Ripples and tails in the compact group of galaxies Hickson 54*
Instituto de Astrofísica de Andalucía, CSIC, Apdo. Correos 3004, 18080 Granada, Spain Instituto de Astrofísica de Andalucía, CSIC, Apdo. Correos 3004, 18080 Granada, Spain e-mail: firstname.lastname@example.org Laboratoire d'Astrophysique de Marseille, Traverse du Siphon – Les Trois Lucs, 13376 Marseille, France Instituto de Astrofísica de Andalucía, CSIC, Apdo. Correos 3004, 18080 Granada, Spain e-mail: email@example.com Instituto de Astrofísica de Andalucía, CSIC, Apdo. Correos 3004, 18080 Granada, Spain e-mail: firstname.lastname@example.org Astronomy Department, University of Massachusetts, Amherst, MA 01003, USA e-mail: email@example.com Max-Planck-Institut für Radioastronomie, Auf dem Hügel 69, 53121 Bonn, Germany e-mail: firstname.lastname@example.org
Corresponding author: L. Verdes-Montenegro, email@example.com
Accepted: 25 September 2002
HCG 54 has been classified as a compact galaxy group by Hickson, but its nature is uncertain because of its unusual properties. We present here a study of HCG 54 based on deep optical images and spectroscopy as well as high spatial and spectral resolution HI observations obtained at the VLA. Both optical and radio data indicate clearly that HCG 54 is a product of a recent merger involving at least two galaxies. Our optical images have revealed a blue elongated structure associated with HCG 54a embedded in a rounder and redder stellar envelope. Several ripples or shells whose center is located near HCG 54a and b are also detected. These observed features are similar to those found in the numerical simulations of tidal interactions involving two equal mass disk galaxies. This system is embedded in an HI cloud 12 kpc in diameter, and a 20 kpc HI tidal tail emerges from its western edge. Both the HI distribution and kinematics are consistent with a recent history of a deeply penetrating interaction or a merger. Based on the analysis of our new data we propose that HCG 54 is the remnant of a merger in an advanced stage, whose main body is what has been called HCG 54a, while HCG 54b marks the location of a strong starburst induced by the interaction, as evidenced by the Wolf Rayet stellar population that we detect. Optical spectra of HCG 54c and d show HII region features and are interpreted as tidal debris of the collision undergoing active star formation.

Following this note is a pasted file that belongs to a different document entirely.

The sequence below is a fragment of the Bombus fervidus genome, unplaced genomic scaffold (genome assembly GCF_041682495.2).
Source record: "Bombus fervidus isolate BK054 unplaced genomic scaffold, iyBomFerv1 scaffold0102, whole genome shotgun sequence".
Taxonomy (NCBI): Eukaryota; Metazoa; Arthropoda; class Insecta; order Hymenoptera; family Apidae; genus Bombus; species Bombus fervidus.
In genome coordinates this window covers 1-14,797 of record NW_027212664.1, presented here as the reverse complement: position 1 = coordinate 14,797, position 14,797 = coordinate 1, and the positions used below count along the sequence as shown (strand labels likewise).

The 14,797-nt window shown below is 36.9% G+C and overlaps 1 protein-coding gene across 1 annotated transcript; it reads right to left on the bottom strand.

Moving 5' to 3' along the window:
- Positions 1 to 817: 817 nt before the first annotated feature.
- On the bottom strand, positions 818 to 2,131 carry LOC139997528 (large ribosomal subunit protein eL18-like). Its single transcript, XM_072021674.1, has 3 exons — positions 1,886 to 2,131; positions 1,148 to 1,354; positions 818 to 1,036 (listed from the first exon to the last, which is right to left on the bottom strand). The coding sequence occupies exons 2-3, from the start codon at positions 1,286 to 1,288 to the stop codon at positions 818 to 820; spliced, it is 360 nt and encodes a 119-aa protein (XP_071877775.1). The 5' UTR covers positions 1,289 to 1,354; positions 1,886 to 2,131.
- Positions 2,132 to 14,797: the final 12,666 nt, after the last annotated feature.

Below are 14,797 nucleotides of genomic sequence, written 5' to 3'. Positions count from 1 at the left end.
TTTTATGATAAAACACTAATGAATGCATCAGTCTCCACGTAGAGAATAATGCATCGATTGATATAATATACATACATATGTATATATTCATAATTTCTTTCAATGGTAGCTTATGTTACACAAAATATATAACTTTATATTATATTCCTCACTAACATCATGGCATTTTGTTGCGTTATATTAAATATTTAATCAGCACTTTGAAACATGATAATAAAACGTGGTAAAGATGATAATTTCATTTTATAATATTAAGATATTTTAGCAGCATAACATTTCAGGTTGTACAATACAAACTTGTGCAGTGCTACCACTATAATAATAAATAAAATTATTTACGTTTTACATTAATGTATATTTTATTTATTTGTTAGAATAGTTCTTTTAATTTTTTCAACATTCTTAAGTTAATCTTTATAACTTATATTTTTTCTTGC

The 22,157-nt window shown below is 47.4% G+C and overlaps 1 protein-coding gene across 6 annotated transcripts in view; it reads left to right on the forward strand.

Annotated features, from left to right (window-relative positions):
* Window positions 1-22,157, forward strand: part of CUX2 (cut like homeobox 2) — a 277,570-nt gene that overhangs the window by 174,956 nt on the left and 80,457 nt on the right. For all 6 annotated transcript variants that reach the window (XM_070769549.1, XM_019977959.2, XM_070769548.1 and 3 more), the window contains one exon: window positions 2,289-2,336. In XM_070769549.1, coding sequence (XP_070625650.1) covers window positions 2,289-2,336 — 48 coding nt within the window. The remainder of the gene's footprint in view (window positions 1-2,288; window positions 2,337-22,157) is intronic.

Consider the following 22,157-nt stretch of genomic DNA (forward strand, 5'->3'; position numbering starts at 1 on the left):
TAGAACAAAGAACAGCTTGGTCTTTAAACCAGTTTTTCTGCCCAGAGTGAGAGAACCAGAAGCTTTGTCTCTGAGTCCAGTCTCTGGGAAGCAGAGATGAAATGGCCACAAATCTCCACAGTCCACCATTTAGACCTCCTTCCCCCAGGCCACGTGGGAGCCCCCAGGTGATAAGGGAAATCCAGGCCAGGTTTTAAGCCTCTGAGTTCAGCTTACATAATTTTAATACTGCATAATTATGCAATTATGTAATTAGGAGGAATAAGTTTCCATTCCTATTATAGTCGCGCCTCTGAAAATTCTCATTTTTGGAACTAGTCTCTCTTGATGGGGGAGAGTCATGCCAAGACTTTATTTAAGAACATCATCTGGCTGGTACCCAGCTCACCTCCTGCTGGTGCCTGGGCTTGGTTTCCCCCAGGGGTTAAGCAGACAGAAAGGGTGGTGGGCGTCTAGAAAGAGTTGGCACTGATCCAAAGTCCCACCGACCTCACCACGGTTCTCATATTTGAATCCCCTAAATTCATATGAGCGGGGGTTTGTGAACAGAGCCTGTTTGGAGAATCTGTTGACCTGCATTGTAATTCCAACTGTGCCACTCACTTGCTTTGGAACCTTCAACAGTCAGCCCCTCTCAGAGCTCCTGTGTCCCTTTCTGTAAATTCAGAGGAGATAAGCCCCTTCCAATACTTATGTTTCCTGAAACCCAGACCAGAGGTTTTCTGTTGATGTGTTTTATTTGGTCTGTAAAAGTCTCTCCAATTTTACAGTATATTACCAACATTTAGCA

Key words: galaxies: interactions / galaxies: kinematics and dynamics / galaxies: evolution / galaxies: structure / radio lines: galaxies / galaxies: individual: HCG 54
Based on observations made with the VLA operated by the National Radio Astronomy Observatory (the National Radio Astronomy Observatory is a facility of the National Science Foundation operated under cooperative agreement by Associated Universities, Inc.) and on data taken using ALFOSC, which is owned by the Instituto de Astrofísica de Andalucía (IAA) and operated at the Nordic Optical Telescope under agreement between IAA and the NBIfA of the Astronomical Observatory of Copenhagen.
© ESO, 2002